The genuine vmware.exe file is a software component of VMware Management Interface by VMware.
Vmware.exe is an executable file that is part of the VMware Workstation, a command line tool that starts the VMware Management Interface. This is not an essential Windows process and can be disabled if known to create problems. The VMware Management Interface lets users manage guest virtual machines on a local host. Virtualization allows the hardware resources of a single computer to simultaneously run multiple virtual machines with different operating systems. VMware, Inc. is an American software company that develops cloud and virtualization software and services. It was the first to successfully virtualize the x86 architecture found in most personal computers. It was founded in 1998 by Diane Greene, Mendel Rosenblum, Scott Devine, Edward Wang and Edouard Bugnion. VMware is based in Palo Alto, California.
VMware stands for VMware Workstation
The .exe extension on a filename indicates an executable file. Executable files may, in some cases, harm your computer. Therefore, please read below to decide for yourself whether the vmware.exe on your computer is a Trojan that you should remove, or whether it is a file belonging to the Windows operating system or to a trusted application.
Description: Vmware.exe is not essential for the Windows OS and causes relatively few problems. The vmware.exe file is located in a subfolder of "C:\Program Files".
Known file sizes on Windows 10/8/7/XP are 2,097,776 bytes (33% of all occurrences), 2,959,920 bytes or 3,160,624 bytes.
It is not a Windows core file. The software uses ports to connect to or from a LAN or the Internet. Vmware.exe is a Verisign signed file. The file is digitally signed. You can uninstall this program in the Control Panel. Vmware.exe is able to record keyboard and mouse inputs. Therefore the technical security rating is 13% dangerous, however you should also read the user reviews.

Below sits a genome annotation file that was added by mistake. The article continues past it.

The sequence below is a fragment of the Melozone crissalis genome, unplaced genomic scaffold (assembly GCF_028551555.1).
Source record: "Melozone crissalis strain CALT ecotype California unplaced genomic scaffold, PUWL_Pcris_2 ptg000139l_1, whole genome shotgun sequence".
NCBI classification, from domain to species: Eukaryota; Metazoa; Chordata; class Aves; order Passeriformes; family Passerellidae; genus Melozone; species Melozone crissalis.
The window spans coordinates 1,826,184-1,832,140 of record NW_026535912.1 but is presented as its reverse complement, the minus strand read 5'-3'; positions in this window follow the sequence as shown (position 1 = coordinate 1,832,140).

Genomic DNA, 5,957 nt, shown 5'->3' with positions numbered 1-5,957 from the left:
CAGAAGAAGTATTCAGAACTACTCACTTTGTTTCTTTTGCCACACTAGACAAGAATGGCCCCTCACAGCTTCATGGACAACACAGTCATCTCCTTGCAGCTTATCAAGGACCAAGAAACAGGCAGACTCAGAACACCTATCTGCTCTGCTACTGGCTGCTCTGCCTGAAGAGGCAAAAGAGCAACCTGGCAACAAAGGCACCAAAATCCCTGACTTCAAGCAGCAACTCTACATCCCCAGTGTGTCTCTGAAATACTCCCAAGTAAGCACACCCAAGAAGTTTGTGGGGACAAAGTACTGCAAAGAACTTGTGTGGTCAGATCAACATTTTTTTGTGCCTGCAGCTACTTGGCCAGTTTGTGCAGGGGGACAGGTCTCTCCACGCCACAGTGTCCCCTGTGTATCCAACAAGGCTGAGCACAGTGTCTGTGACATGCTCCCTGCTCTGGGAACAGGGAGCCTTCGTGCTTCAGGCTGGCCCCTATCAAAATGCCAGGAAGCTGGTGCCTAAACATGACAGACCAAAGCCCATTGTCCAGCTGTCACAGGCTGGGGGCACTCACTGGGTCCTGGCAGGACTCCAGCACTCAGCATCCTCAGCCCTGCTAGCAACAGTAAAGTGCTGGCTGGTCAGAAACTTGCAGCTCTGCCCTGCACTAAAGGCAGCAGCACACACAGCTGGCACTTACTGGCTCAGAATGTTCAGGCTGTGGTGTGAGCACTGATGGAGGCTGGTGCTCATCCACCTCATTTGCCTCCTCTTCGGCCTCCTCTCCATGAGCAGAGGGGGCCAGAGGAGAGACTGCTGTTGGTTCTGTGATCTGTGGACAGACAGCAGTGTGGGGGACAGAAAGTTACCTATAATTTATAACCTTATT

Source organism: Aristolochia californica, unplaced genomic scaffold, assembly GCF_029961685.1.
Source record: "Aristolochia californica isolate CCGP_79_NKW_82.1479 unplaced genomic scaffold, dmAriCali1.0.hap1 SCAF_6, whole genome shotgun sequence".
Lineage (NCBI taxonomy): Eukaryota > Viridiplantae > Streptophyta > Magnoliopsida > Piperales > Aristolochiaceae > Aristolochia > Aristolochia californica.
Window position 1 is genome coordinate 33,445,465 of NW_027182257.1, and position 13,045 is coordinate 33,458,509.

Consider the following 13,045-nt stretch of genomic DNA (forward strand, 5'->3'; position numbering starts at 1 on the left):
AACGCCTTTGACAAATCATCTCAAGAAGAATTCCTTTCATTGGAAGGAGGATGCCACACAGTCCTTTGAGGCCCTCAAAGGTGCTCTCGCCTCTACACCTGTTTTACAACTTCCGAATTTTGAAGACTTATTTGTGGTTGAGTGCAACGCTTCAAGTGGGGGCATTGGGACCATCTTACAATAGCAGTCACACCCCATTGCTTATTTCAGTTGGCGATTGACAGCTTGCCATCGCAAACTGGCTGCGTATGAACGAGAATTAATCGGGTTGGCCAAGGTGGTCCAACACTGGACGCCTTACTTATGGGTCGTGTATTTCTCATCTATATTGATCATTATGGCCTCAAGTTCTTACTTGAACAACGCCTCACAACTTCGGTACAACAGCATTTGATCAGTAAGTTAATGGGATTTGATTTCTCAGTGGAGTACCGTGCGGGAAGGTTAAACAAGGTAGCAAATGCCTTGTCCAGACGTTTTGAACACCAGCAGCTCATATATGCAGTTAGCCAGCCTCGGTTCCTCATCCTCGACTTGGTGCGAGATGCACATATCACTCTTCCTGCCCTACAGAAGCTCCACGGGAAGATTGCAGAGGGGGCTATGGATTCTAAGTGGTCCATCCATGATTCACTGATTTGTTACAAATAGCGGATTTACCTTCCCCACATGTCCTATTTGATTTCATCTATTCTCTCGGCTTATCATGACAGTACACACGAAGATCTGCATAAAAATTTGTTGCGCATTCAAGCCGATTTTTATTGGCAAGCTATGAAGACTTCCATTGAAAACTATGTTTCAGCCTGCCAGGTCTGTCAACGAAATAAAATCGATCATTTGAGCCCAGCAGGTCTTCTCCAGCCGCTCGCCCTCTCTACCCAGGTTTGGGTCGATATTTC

Recommended: Identify vmware.exe related errors
Important: Some malware camouflages itself as vmware.exe, particularly when located in the C:\Windows or C:\Windows\System32 folder. Therefore, you should check the vmware.exe process on your PC to see if it is a threat. We recommend Security Task Manager for verifying your computer's security. This was one of the Top Download Picks of The Washington Post and PC World.
A clean and tidy computer is the key requirement for avoiding problems with vmware. This means running a scan for malware, cleaning your hard drive using cleanmgr and sfc /scannow, uninstalling programs that you no longer need, checking for Autostart programs (using msconfig) and enabling Windows' Automatic Update. Always remember to perform periodic backups, or at least to set restore points.
Should you experience an actual problem, try to recall the last thing you did, or the last thing you installed before the problem appeared for the first time. Use the resmon command to identify the processes that are causing your problem. Even for serious problems, rather than reinstalling Windows, you are better off repairing of your installation or, for Windows 8 and later versions, executing the DISM.exe /Online /Cleanup-image /Restorehealth command. This allows you to repair the operating system without losing data.
To help you analyze the vmware.exe process on your computer, the following programs have proven to be helpful: Security Task Manager displays all running Windows tasks, including embedded hidden processes, such as keyboard and browser monitoring or Autostart entries. A unique security risk rating indicates the likelihood of the process being potential spyware, malware or a Trojan. Malwarebytes Anti-Malware detects and removes sleeping spyware, adware, Trojans, keyloggers, malware and trackers from your hard drive.